[Noisebridge-discuss] Heat press not functional, repair help needed.

Zach R organicunity at hotmail.com
Mon Jan 18 00:34:49 UTC 2016


I have a real hard time believing that it's a 25A fuse.  Most wall outlets and power strips are rated at 1500W.  You will find nothing in a house rated higher than 15A because it would flip the breaker.  I mean this thing would have to be industrial with a multi-phase power connector to draw that kind of power. 

Not trying to dog on anyone, and I think it was excellent going to the autoshop looking for a fuse.  It's just *more* excellent to ask for assistance with expensive gear at NB.  I am all for diy laptop repairs and maybe even a diy projector repair (they are <$100 nowadays).  But looking at the NB lasercutter has shown me that these diy solutions are destroying our nicest equipment.  And all because of a lack of communication.  I'm just pointing this out as an NB issue, not to rub salt in any wounds.

There's always ways to identify gear.  Googling "china heat press" or whatever and doing some image searching, looking for markings on the PCB, etc etc.  People are too quick to throw in the towel on this (as I also learned with our lasercutter, which was a mystery until I spent 10 minutes using google).

________________________________________
From: henner.zeller at gmail.com <henner.zeller at gmail.com> on behalf of Henner Zeller <h.zeller at acm.org>
Sent: Sunday, January 17, 2016 3:33 PM
To: ng.kyle at gmail.com
Cc: Zach R; noisebridge-discuss at lists.noisebridge.net
Subject: Re: [Noisebridge-discuss] Heat press not functional, repair help needed.

On 17 January 2016 at 15:07,  <ng.kyle at gmail.com> wrote:
> Hey sorry I understand but I determined that it was a do-ocratically
> excellent thing to do at the time. Lesson learned.

It is perfectly excellent, just make sure to fix with the right fuse
to not verschlimmbessern it (German expression for: attempting to
improve something but making it worse in the process).

Do you have a picture of the fuse ? Often, there is as well some
marking close to the power input or near the fuse connector.

>
> The displays have an XMTE branding and Chinese characters with nothing else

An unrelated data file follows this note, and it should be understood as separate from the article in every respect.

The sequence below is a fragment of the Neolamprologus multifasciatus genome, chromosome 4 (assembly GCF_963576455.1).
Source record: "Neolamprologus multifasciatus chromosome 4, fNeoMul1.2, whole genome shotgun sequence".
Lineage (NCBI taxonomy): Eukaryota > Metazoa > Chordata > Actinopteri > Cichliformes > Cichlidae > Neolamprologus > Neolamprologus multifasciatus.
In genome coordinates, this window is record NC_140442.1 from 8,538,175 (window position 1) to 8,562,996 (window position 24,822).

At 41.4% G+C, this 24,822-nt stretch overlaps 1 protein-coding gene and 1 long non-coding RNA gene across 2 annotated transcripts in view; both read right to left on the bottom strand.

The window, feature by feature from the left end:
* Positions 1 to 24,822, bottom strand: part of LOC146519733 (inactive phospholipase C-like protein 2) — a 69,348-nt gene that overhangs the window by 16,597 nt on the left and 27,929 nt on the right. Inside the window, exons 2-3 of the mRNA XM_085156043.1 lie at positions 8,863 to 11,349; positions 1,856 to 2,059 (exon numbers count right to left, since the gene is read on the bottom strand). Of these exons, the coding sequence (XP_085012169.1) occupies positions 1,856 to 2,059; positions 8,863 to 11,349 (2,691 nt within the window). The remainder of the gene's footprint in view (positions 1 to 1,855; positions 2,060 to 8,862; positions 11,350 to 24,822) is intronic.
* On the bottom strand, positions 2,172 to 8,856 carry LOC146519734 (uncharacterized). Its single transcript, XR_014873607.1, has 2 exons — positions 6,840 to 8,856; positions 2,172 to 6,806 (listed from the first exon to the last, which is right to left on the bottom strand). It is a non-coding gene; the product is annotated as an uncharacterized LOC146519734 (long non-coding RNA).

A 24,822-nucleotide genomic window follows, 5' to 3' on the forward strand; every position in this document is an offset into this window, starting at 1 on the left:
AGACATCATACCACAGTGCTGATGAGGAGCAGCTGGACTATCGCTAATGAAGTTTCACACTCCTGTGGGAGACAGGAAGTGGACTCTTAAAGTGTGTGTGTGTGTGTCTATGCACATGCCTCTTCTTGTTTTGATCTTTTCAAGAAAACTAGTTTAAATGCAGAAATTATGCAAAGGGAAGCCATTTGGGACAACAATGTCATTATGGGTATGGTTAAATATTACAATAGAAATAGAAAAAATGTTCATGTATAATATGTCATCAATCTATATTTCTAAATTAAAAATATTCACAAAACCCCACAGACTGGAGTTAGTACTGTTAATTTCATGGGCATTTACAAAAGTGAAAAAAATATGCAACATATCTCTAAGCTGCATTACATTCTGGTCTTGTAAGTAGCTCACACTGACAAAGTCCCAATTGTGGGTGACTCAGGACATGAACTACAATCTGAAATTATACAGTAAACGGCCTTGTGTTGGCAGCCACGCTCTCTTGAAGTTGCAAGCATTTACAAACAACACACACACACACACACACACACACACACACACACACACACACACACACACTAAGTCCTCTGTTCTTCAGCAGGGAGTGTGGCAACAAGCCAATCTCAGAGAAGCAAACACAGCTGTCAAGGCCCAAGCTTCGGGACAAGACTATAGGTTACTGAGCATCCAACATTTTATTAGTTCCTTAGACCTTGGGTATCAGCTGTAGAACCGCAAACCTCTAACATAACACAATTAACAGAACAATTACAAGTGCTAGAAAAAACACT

> I can use to ID the thing. A different XMTE heat press I found uses 1200W at
> (100-130)V

If this press is in the order of 1200 W that means it would require a
>= 10A fuse. So the 25A sounds reasonable.

F25A250V means that it is a fast blow fuse for 25A. And all these
standard glass or ceramic fuses are rated for 250V (which really only
means that the filament is nicely insulated and that they won't arc
when they blow; lower voltage ones can do that, but would still
technically be safe to use if same amperage).

>
> It should be noted that the original fuse had charring on the tube but the
> filament was intact

We have tons of fuses within Noisebridge, but it is not necessarily
clear if they have the right value. Lukily we have a search app to
help find the right component:

If within Noisebridge you go to
  http://pegasus.noise:3000/search  (  or http://pegasus.local:3000/search )

and type in "fuse" in the search box, you'll find a lot of instances
of parts. Unfortunately, they are mostly not yet sorted by value, but
you find the drawer number (something like ID:210 in the result boxes)
in the result page, so you can go to a couple of these drawers to find
if there are fuses with the right value.

>
> Also most of the machine has no power except for one LED which seems to be
> powered separately.
>
> On Jan 16, 2016, at 8:37 PM, Zach R <organicunity at hotmail.com> wrote:
>
> Hi,
>
>   Not to sound mean here, but you really should never touch an expensive
> piece of electronic gear if you don't know about replacing fuses properly.
> Never replace a fuse with the wrong voltage.  It irks me a little when
> people go around fiddling with this nice gear and then ask for help after
> they've broken it worse.  What would help is:
>
> 1) the name + model number
>
> 2) google that, and you will find info on the fuse
>
> 3) google the fuse rating and voltage.
>
>
> I've never seen a 25A 250V fuse before (that's 6,250 Watts!)

Well, the device only operates at 120V, so it is much less.

>  but then again
> I've never used a heat press before.  Odds are, it was a 2.5A fuse (625)
> Watts.  But putting in the wrong fuse (automotive especially) you could have
> really damaged it.  Please, first pause and ask for help next time before
> you open things.
>
>
> -Zach
>
>
>
> ________________________________
> From: noisebridge-discuss-bounces at lists.noisebridge.net
> <noisebridge-discuss-bounces at lists.noisebridge.net> on behalf of Kyle Ng
> <ng.kyle at gmail.com>
> Sent: Friday, January 15, 2016 3:29 PM
> To: noisebridge-discuss at lists.noisebridge.net
> Subject: [Noisebridge-discuss] Heat press not functional, repair help
> needed.
>  5eat press it was perfectly functional, but some people wanted to use it
> recently and found that it was not heating up nor displaying the
> temperature.
>
> They removed the fuse and dropped it on the ground, breaking it. I went to
> buy a new fuse today. The old one had the markings F25A250V. However, I
> could only find a 25A 32V fuse at O' Reilly's so I went ahead and put that
> in. No luck and same symptoms.
>
> I opened up the back to see if anything was visibly melted but I couldn't
> find anything wrong. I think the temperature controller is messed up.
>
>
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> Noisebridge-discuss at lists.noisebridge.net
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